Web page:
Every few years headlines scream that affiliate marketing is dead or dying. In fact, affiliate marketing continues to grow, but it’s evolving rapidly. Two things are driving this evolution: the consolidation of well-known brands and the revolving door of new affiliates.
In January, ShareASale, a leading affiliate network, was acquired by Affiliate Window, now known as Awin, another network. ShareASale has a strong foothold in the U.S. while Awin has been expanding globally. Together, they should have a bright future.
At the recent Type-A West 2017 in Denver — a conference for parents that blog — representatives from both networks hosted a panel on affiliate marketing. The blogger-affiliates in attendance learned about the combined tools and training from both companies and the possibility of affiliates having access to thousands of global programs in one interface.
Conferences such as Type-A, Affiliate Summit, and Influencer Marketing Days are bringing in new affiliates with fresh perspectives. The new waves of bloggers trying to monetize their content are able to interact and learn from veterans at these shows. An increasing number of these industry pioneers have scaled back or are preparing for retirement. The next generation is learning as much as it can now and will bring new ways of thinking, which is critical for the success of the industry.
Incentives to Bloggers
The bloggers are evolving. The group known as “mommy bloggers” 10 years ago morphed into “parent bloggers” and are now succeeding as “lifestyle bloggers.” In many cases, bloggers are looking at new ways to create content and provide for themselves financially.
This is driving merchants to consider hybrid models of influencer marketing and traditional affiliate marketing. Instead of paying upfront fees for reviews, they are enticing bloggers to consider promotions of their products with stronger long-term money-making proposals based on sales and bonuses. As brands examine attribution models, future hybrid models could involve compensation on any type of influence.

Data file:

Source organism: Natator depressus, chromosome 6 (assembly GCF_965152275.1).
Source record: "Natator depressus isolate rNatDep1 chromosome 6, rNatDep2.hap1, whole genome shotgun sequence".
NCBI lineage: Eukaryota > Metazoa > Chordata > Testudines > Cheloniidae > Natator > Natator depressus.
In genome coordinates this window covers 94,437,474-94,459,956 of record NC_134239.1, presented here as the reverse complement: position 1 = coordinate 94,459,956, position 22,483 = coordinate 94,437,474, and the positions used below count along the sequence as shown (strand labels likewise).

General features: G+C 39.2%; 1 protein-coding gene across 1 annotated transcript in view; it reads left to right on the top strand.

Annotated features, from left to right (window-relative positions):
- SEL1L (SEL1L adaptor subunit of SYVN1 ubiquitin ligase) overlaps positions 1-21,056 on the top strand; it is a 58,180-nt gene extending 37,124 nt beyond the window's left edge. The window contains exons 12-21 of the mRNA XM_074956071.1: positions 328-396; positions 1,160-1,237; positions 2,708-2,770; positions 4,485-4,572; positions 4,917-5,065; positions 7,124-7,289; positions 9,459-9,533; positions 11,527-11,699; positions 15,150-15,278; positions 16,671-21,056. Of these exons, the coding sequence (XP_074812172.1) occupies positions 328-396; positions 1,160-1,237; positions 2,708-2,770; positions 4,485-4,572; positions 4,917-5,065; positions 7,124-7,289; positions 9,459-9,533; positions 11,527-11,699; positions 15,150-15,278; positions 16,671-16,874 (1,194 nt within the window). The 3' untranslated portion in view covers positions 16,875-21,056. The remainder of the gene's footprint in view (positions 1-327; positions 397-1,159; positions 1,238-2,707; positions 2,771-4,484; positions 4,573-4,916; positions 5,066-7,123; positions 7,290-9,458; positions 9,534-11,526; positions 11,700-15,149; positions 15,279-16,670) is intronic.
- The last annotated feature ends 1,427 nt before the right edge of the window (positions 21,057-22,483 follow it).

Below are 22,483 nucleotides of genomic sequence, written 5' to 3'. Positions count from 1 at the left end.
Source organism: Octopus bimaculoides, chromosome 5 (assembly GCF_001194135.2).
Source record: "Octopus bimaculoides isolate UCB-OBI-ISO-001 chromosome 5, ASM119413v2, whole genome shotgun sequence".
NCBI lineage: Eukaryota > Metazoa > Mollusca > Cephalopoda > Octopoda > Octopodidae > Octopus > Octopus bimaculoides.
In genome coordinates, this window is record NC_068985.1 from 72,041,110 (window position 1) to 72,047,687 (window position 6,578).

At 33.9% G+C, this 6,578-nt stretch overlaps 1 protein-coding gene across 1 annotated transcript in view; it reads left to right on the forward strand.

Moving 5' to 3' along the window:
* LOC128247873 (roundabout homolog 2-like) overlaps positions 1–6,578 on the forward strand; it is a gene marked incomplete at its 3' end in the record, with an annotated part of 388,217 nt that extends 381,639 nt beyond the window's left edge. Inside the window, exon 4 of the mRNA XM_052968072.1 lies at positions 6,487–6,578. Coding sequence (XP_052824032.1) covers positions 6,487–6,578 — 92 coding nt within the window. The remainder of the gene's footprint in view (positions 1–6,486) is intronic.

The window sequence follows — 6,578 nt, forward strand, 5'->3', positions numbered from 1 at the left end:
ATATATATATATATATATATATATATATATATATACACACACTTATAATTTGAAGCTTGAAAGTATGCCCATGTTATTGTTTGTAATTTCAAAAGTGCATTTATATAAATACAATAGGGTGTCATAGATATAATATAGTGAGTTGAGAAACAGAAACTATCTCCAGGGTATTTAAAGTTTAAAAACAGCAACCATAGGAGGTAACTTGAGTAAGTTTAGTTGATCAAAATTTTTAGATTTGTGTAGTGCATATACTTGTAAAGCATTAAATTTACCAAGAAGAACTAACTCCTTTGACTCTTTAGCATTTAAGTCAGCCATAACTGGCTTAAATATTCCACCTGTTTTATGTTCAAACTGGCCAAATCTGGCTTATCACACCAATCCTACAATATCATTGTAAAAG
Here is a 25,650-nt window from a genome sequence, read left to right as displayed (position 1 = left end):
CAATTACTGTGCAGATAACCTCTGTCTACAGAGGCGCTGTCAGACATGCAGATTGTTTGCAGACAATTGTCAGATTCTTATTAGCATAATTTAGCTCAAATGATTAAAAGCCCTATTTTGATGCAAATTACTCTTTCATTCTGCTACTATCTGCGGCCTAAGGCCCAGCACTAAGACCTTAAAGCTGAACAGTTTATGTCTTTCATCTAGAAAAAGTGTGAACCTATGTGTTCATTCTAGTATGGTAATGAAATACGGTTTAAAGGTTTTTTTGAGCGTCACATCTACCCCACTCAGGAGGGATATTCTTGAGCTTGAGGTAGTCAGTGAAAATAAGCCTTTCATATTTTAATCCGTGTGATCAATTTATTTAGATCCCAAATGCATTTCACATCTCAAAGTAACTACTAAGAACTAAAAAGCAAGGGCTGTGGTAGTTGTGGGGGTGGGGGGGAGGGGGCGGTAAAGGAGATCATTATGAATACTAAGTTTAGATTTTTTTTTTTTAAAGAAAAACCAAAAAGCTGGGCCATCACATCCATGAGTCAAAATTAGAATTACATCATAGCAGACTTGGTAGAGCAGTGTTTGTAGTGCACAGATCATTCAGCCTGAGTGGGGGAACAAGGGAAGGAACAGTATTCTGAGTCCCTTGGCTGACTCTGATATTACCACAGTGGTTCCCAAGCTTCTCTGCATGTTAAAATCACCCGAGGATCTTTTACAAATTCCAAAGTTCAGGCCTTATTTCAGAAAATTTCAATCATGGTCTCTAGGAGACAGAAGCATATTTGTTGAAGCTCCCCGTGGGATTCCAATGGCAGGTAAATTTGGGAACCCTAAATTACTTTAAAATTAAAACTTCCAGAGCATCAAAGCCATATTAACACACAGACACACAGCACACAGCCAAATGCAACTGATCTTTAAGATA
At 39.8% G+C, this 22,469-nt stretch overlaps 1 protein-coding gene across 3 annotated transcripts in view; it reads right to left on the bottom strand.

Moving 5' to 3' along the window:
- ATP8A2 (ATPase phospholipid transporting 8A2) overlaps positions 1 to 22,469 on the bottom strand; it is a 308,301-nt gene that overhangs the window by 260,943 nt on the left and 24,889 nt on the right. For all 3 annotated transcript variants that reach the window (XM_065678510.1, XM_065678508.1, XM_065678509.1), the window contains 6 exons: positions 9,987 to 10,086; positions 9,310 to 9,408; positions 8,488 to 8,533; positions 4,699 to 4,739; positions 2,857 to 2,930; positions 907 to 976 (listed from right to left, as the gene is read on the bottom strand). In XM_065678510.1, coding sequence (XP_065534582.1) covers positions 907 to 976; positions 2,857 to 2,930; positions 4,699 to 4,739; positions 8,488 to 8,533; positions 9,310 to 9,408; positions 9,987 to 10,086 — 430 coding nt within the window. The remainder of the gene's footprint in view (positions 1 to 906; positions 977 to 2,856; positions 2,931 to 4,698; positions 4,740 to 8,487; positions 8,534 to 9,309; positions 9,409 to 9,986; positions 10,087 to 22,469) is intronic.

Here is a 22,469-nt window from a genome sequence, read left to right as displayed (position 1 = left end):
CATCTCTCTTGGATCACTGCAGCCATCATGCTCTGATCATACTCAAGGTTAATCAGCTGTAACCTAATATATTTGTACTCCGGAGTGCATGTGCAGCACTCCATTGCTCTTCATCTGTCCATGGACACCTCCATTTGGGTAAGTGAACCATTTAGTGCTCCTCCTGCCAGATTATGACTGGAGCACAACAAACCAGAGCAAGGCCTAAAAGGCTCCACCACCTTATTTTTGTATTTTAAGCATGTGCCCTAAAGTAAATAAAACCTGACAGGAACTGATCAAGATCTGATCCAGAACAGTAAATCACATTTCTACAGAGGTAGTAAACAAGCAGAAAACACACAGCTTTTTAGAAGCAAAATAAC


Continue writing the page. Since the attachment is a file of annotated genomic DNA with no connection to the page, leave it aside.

Even corporate affiliates are subject to consolidation. Ebates, the cash-back giant and subsidiary of Rakuten, bought Cartera Commerce, a respected airline loyalty platform. In October 2016, Groupon bought its one-time rival LivingSocial. Last month, Harland Clarke, the provider of personal and business checks, purchased RetailMeNot, the largest coupon site.
Harland Clark reportedly paid a 50-percent premium over the closing share of RetailMeNot’s common stock. The site features more than 600,000 coupons, both new and expired, and works with more than 70,000 retailers. RetailMeNot ranks highly in search engines for nearly every brand name plus the term “coupon” — such as “iPad coupon.” For brands, RetailMeNot can be a source of new customers.
Merchants and affiliate-marketing managers sometimes worry about such large consolidations. Merchants and managers don’t know how the successor organization will impact the infrastructure of the old one. They don’t know if their contact at the new company will have a job next month or next year. They worry about changes that would have a negative effect on future sales, such as an important affiliate leaving the program.
Affiliate marketing will continue to evolve. At the Type-A West conference, I told attendees this in my keynote address. I told them to write down their affiliate goals and, importantly, change direction as needed.